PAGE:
A leading capital markets expert from Australia insists he has found proof high-frequency trading (HFT) does not manipulate markets. In fact, more HFT could equal less market abuse.
Analysis by professor Alex Frino, CEO of Australian independent think tank Capital Markets Cooperative Research Centre (CMCRC), suggests that while there has been a significant increase in HFT, the strategy negatively correlates with end-of-day price dislocation, which is a proxy for market manipulation.
The research, commissioned for the Foresight project, used mathematical models to determine HFT did not correlate with an increase in market abuse.
“The debate on HFT has become almost hysterical in some regions, yet it’s characterised by an excess of opinion and deficit of proof,” said Frino. “Some progress is being made in producing real research based on real exchange data, and we’re pleased to add to that.”
Frino analysed five years of London Stock Exchange (LSE) and Euronext Paris data (2006-2011) for an empirical study examining the relation between the increased incidence of HFT and metrics which proxy for market abuse. The analysis used a proxy for HFT based on the rate of electronic message traffic in an electronic limit order market and the ratio between messages and executed trades.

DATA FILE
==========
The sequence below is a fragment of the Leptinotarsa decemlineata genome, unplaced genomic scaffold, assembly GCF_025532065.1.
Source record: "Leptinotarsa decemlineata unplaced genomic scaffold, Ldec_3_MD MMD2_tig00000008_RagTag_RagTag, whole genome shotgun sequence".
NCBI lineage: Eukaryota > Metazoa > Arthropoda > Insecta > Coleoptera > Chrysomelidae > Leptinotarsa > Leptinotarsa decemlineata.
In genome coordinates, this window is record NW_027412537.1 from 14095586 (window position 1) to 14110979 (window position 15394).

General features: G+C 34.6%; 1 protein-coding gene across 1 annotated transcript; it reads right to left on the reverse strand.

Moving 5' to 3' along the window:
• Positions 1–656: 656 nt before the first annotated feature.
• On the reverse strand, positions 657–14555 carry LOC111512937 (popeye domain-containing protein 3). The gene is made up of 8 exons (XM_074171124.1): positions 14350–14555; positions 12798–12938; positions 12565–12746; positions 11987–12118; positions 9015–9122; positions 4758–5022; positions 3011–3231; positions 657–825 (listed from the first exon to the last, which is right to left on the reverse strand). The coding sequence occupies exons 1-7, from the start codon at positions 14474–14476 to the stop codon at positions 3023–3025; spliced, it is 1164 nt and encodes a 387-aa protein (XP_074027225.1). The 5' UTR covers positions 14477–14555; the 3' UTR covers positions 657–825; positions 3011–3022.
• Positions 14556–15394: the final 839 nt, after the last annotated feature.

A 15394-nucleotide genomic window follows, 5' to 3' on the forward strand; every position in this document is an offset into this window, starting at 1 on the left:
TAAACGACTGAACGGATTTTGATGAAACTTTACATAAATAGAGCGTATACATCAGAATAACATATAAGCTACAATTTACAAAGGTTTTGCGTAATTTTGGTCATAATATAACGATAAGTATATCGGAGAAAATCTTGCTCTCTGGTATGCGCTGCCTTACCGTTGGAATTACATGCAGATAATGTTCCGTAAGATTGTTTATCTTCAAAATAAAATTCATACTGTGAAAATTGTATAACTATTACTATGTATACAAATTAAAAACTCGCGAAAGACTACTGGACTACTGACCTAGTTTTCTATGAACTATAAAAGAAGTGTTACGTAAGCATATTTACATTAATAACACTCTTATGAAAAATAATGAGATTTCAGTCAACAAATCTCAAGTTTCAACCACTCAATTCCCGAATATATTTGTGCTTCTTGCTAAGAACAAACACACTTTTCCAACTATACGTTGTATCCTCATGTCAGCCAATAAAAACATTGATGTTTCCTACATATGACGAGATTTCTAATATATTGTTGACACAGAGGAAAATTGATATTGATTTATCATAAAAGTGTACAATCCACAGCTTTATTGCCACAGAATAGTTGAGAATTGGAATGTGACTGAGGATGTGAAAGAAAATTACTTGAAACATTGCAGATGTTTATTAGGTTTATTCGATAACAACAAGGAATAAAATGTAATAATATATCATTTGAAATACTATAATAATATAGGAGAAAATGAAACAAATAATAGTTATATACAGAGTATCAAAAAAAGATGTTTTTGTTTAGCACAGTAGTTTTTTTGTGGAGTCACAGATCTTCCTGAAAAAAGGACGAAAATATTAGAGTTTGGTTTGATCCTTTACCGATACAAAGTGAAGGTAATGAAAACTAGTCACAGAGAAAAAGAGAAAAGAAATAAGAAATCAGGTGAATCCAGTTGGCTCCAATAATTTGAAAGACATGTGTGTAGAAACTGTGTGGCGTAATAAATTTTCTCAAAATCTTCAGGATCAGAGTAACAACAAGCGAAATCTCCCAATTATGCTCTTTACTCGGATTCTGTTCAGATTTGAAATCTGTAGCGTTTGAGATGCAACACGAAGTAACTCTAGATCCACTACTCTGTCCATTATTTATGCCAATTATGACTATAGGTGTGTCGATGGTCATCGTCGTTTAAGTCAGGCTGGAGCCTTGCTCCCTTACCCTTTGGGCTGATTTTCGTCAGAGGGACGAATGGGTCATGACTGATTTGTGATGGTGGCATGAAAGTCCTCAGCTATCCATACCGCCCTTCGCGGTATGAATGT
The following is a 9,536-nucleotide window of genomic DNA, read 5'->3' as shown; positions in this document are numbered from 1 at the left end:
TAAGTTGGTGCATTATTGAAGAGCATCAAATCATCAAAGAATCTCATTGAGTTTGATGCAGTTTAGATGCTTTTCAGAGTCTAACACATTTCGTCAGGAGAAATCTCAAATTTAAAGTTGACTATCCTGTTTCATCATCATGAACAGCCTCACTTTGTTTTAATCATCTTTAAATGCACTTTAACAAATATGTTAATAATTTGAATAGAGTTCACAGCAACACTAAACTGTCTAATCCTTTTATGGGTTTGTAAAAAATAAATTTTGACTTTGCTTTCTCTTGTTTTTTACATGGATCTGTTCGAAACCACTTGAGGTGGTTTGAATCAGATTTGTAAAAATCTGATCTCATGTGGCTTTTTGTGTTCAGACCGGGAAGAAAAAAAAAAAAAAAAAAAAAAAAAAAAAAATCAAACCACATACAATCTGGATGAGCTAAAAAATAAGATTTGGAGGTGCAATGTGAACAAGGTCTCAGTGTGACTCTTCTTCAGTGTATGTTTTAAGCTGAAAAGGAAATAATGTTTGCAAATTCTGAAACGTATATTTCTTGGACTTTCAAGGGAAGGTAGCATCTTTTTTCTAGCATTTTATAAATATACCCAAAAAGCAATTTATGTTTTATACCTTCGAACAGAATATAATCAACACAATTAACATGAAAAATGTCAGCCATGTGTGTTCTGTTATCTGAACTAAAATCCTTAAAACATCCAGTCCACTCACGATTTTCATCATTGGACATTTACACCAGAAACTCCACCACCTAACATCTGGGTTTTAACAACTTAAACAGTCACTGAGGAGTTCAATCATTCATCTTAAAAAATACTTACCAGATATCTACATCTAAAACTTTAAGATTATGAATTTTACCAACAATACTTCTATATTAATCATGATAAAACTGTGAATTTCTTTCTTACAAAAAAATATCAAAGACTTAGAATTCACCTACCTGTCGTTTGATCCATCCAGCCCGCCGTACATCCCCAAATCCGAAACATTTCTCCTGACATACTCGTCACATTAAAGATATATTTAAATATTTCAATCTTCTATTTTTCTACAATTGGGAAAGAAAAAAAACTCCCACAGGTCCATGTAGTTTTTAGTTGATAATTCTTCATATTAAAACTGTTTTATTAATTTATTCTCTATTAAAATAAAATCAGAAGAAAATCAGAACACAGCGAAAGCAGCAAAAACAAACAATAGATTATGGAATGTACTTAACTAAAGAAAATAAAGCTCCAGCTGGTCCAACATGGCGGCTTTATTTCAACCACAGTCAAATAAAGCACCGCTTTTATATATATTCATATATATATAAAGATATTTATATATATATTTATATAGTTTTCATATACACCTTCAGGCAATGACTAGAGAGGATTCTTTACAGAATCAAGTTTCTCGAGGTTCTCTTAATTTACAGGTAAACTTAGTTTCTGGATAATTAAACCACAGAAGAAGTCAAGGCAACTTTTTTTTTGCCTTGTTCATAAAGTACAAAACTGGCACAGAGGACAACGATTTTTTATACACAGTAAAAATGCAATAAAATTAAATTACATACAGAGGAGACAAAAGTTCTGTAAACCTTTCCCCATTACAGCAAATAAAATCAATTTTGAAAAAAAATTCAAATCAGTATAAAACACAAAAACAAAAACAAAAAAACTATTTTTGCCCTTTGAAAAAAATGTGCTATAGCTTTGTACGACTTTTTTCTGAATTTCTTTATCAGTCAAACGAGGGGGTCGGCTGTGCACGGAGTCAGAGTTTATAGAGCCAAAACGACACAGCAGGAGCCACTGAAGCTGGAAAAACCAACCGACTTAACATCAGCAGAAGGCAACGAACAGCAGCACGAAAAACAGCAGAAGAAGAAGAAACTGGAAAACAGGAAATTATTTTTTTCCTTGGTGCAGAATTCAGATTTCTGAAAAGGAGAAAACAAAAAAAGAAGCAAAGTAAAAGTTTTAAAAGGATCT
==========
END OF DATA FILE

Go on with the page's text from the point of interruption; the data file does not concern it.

“Because orders aren’t tagged as such, you can’t look at any one order and say ‘that’s HFT’,” said Frino. “What you can do is look at volumes and ratios, and that has proved a very effective way of identifying levels of HFT in the market.”
HFT and its relationship to market fabric is very complex, and needs to be analysed as such before any conclusions can be drawn, warned Frino.
“It’s not good enough just to have an opinion, when regulations are being drawn up that will affect the way markets work around the world,” he said.
According to Frino, the report initially found a correlation between HFT and ‘ticking’ – one-share executions moving prices. But the correlation disappeared when the data was controlled for variations in volume and volatility.
“This may suggest that some of the ticking being blamed on HFT is in fact just a feature of normal market activity,” Frino wrote.